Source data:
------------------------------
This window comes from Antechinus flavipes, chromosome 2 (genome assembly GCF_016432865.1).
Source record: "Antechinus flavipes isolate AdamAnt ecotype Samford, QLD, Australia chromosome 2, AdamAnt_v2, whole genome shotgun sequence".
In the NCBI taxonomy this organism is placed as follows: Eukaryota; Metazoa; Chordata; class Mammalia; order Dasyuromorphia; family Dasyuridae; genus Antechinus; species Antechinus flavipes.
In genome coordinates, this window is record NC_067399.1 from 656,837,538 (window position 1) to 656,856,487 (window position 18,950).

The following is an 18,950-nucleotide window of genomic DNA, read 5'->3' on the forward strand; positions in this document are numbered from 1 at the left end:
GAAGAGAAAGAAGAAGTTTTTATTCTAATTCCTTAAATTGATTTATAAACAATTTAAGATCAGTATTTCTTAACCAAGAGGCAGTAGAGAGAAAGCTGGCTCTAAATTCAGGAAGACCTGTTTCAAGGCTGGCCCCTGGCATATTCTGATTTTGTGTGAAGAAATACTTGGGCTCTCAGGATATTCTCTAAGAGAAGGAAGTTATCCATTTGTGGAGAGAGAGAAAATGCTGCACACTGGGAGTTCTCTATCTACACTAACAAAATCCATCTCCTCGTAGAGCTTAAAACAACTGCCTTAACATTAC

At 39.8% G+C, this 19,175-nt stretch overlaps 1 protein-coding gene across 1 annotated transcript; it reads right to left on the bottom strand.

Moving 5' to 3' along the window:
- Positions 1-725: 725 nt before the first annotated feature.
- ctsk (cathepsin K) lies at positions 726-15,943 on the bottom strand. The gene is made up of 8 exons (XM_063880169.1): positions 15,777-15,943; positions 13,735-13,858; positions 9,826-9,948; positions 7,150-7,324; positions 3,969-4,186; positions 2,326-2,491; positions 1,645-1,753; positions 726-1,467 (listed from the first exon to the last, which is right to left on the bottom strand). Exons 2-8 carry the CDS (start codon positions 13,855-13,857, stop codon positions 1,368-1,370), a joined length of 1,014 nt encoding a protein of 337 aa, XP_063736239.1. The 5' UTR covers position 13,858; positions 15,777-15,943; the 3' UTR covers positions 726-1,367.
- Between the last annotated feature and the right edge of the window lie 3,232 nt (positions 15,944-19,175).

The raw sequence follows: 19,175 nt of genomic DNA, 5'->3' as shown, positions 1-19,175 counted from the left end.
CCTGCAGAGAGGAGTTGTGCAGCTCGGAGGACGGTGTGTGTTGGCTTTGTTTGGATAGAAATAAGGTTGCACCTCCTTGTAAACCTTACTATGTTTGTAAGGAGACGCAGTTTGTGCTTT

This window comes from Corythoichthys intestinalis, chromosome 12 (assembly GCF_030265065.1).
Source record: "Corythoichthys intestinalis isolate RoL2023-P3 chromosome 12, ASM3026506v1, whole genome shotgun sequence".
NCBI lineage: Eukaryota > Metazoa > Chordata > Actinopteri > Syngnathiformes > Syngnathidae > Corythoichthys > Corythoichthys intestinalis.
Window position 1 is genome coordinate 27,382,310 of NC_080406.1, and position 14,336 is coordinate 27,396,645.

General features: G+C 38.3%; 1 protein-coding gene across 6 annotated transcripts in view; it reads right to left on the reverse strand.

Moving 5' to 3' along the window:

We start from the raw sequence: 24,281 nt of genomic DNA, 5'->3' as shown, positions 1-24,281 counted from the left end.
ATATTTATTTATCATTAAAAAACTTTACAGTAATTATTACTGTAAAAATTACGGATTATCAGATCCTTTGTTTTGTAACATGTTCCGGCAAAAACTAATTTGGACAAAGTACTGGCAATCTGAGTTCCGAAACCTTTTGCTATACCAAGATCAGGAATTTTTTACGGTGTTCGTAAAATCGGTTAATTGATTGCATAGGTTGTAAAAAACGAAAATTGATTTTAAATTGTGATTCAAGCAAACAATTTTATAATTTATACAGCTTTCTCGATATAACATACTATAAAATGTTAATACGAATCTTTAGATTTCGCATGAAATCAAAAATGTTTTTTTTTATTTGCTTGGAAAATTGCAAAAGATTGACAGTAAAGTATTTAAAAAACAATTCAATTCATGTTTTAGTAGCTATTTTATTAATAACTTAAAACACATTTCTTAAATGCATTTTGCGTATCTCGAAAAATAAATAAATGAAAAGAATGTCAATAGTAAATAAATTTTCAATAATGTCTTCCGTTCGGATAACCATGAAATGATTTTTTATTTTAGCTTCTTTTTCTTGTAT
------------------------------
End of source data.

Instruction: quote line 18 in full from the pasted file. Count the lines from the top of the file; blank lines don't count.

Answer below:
General features: G+C 38.3%; 1 protein-coding gene across 6 annotated transcripts in view; it reads right to left on the reverse strand.